Brandt will forever be associated with the ‘Bauhaus’. During the mid to late 1920’s Marianne Brandt was at the peak of her creative flow. She produced numerous designs, in quick succession, that are now considered icons of ‘Bauhaus’ design.
She was born in Germany in 1893. In 1911, Marianne went to study painting and sculpture at the Grand-ducal College of Fine Arts in Weimar, and remained there for seven years. Following her schooling, Marianne married a Norwegian painter named Erik Brandt.
The couple lived in Norway and the South of France, before joining the Weimar Bauhaus in 1923. At Bauhaus, Marianne became a student of László Moholy-Nagy, a Hungarian modernist theorist and designer, in the metal workshop. Erik Brandt returned alone to Norway, and the couple would eventually divorce 12 years later.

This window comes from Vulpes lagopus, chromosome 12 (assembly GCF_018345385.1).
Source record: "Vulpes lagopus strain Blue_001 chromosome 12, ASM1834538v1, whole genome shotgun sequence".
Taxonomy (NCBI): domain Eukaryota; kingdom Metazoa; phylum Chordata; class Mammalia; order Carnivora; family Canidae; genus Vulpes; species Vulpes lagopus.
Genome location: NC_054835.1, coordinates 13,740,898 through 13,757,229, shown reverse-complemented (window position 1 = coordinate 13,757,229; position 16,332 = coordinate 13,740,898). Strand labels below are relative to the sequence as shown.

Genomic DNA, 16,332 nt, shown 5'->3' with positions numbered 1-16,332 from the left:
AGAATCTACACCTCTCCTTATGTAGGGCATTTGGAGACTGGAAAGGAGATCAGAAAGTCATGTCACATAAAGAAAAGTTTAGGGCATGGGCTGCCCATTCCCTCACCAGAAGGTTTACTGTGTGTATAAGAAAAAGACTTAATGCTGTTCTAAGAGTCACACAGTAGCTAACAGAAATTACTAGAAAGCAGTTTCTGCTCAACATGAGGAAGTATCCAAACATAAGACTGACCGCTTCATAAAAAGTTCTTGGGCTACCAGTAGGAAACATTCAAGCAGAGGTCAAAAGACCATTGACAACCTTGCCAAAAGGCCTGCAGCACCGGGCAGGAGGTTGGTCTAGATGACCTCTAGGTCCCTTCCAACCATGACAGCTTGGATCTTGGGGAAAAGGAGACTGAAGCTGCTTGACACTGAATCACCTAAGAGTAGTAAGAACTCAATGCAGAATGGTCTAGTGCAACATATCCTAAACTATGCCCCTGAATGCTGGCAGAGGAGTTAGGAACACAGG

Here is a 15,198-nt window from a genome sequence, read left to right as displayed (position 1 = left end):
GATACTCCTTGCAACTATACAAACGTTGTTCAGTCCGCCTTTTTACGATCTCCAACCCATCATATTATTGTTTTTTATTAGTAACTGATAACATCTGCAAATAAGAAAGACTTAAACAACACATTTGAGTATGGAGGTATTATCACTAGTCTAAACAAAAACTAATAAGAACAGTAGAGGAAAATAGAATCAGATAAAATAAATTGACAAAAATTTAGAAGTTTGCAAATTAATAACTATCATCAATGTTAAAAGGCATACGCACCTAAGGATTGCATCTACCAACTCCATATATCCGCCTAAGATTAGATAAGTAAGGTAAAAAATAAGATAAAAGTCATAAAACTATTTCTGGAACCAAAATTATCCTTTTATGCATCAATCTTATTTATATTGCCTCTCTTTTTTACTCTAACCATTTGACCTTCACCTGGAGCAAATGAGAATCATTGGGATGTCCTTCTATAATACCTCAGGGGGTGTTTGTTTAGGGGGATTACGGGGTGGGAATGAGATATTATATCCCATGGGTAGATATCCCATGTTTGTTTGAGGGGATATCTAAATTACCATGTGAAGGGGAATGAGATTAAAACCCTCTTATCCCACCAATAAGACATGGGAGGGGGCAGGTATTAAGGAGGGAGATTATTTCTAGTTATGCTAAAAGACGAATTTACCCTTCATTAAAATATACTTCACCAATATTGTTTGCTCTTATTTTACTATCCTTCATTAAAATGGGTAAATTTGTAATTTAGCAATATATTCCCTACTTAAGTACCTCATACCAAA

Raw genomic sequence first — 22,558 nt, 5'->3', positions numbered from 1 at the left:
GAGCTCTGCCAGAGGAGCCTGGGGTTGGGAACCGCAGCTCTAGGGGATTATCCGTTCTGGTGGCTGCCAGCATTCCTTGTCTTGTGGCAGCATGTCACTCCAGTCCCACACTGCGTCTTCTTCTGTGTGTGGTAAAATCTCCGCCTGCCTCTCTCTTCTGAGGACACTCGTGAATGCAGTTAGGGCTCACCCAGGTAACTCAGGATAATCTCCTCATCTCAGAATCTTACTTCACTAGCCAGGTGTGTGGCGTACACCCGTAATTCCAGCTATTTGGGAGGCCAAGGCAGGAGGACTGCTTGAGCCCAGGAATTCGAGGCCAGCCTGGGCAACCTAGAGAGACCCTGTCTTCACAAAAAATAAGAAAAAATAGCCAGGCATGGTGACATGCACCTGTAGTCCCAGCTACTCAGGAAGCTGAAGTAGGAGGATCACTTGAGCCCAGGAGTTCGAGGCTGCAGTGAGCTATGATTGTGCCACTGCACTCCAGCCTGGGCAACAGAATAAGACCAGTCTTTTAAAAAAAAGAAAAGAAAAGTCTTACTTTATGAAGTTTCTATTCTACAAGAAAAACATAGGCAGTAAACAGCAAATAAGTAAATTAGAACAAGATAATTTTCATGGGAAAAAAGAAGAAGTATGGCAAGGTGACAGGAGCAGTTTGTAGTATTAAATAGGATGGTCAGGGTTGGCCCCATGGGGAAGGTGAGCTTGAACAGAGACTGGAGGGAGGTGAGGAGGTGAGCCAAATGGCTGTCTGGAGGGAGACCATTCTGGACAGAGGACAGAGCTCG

In 1926, Marianne Brandt became deputy head of the metalworking workshop, responsible for most important Bauhaus contracts, as well as collaborations with industry. These contracts for the production of lights and other metal workshop designs were actually one of the few workshops helping to fund the school.
Marianne Brandt was the only woman who took part in the “Metallwerkstatt” of the Bauhaus. Her objects are an excellent example of her research, which centered around ways to simplify the industrial processes of spinning and printing.
During her time at the Bauhaus, Marianne Brandt produced works have become icons of Bauhaus movement. These include her innovative designs of items such as:
- Metal ashtrays
- Tea and coffee services
- Other household objects
Brandt rose to the top of her profession in a time that is hardly renowned for sexual equality in the workplace. She achieved great success, despite the odds being stacked against her. Marianne Brandt’s work indicates a feeling of enthusiasm for modern culture.
She is also featured in our free eBook (pictured to the right) along with 11 other exceptional women. Click it to download a free copy!